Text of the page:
The readers have spoken


We chat to five amazing readers, who give us a little glimpse into their reading lives...

Your best book of 2017? Joni Janice Mielke: The Graveyard Book by Neil Gaiman.

Sergio Pereira: The Last Day of Jack Sparks by Jason Arnopp. Technically, it's a 2016 book but I read it last year, so whatever. It's a unique book - quite unlike anything I've ever read - and it's funny. Oh, so funny. Like pee-yourself-every-few-pages funny.

Angelique Pacheco: The Empty Jar by M. Leighton.

Nandipha Bheqezi: Definitely “Collective Amnesia” by Koleka Putuma.

Stuart Murless: The Upstarts - it's the story of how Uber and Airbnb started.

What book are you most looking forward to this year? Joni Janice Mielke: The next book/s to follow JT Lawrence's Grey Magic.

Sergio Pereira: There are tons, but off the top of my head, here are two: Tales from the Lake Volume 5 and The Last Jedi novelisation by Jason Fry. With regards to the former, I contributed a short to the third volume and have been a big fan of the series. Every single edition introduces me to new voices in horror and the stories are always of the highest quality. In terms of the latter, it promises to reveal more details about The Last Jedi, which weren't in the film. I loved the film, so come at me, Internet.

Angelique Pacheco: Dark Whispers by Joanne Macgregor.

Nandipha Bheqezi: I read on social media that Yrsa Daley-Ward is releasing a book in June. Super excited about that.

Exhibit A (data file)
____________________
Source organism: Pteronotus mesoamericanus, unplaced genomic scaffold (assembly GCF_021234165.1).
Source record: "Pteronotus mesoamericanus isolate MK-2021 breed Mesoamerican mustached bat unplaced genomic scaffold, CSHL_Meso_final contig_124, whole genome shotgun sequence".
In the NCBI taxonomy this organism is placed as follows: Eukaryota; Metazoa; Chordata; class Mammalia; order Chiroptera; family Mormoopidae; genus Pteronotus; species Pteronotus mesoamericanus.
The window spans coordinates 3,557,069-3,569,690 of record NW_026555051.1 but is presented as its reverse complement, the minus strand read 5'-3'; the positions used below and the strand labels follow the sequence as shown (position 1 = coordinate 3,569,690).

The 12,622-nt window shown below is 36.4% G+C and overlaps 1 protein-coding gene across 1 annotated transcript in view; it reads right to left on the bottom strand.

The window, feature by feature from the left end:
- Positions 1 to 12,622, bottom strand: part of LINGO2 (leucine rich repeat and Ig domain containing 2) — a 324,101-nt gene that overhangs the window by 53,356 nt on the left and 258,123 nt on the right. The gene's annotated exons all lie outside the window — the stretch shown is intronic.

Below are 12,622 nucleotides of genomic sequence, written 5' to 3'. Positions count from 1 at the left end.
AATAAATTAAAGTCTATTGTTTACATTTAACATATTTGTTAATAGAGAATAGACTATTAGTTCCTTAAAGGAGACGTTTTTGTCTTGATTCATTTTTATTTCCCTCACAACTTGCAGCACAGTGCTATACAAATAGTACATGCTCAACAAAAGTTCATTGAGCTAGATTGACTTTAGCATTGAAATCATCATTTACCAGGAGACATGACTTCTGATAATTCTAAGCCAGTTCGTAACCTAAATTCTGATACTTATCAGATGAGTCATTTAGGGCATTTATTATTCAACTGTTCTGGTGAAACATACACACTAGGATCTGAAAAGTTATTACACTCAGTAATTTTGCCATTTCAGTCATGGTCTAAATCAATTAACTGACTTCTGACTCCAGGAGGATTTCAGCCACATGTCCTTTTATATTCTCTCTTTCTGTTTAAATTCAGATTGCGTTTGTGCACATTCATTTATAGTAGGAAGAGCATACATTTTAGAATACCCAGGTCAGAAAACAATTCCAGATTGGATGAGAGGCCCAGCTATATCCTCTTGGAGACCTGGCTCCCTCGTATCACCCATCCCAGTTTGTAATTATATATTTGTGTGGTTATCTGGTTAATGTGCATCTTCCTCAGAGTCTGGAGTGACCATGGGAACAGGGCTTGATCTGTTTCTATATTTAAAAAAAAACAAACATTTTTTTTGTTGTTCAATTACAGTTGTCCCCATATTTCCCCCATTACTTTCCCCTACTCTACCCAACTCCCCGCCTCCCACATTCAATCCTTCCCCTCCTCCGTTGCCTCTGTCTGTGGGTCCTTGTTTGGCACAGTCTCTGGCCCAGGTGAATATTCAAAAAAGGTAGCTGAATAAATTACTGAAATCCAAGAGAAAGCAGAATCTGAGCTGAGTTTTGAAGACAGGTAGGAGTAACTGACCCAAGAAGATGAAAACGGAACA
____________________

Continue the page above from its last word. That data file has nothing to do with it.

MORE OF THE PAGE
Stuart Murless: I just bought a copy of The Brief Wondrous Life of Oscar Wao. What I'm looking forward to is reading a physical book for the first time in a while. I generally read on Kindle but recently found The Book Lounge in Roeland Street. It was nostalgic to browse the shelves and pick something out at random rather than based on the Amazon recommendation algorithm.

Roughly how many books do you read a month? Joni Janice Mielke: 10 - 12

Sergio Pereira: 2 novels and way too many graphic novels and comics.

Angelique Pacheco: Depending on how busy I am, it can range between 3 and 10 per month.

Nandipha Bheqezi: If I’m lucky, 4.

Stuart Murless: I'm battling to find as much time to read for pleasure since starting Feastfox but I still usually manage a book a month.

What book brings back the best childhood memories for you? Joni Janice Mielke: The Folk of the Faraway Tree by Enid Blyton

Sergio Pereira: Matilda by Roald Dahl. It captures the magic of childhood and falling in love with reading for the first time. Angelique Pacheco: Anything written by Enid Blyton.

Nandipha Bheqezi: The Enchanted Island by Ian Serraillier; it was a prescribed book in my grade 8 English class. It is a collection of simplified versions of Shakespeare’s stories. That’s probably when I fell in love with reading.

Stuart Murless: The Secret Diary of Adrian Mole. It was hilarious and very relatable.

If you could have dinner with a fictional character, who would it be? Joni Janice Mielke: Mr Wednesday from Neil Gaiman's American Gods.

Sergio Pereira: Sandman Slim, so he could tell me how to conjure magic to get an increase at work.

Angelique Pacheco: Mary Broad from Remember Me by Lesley Pearse.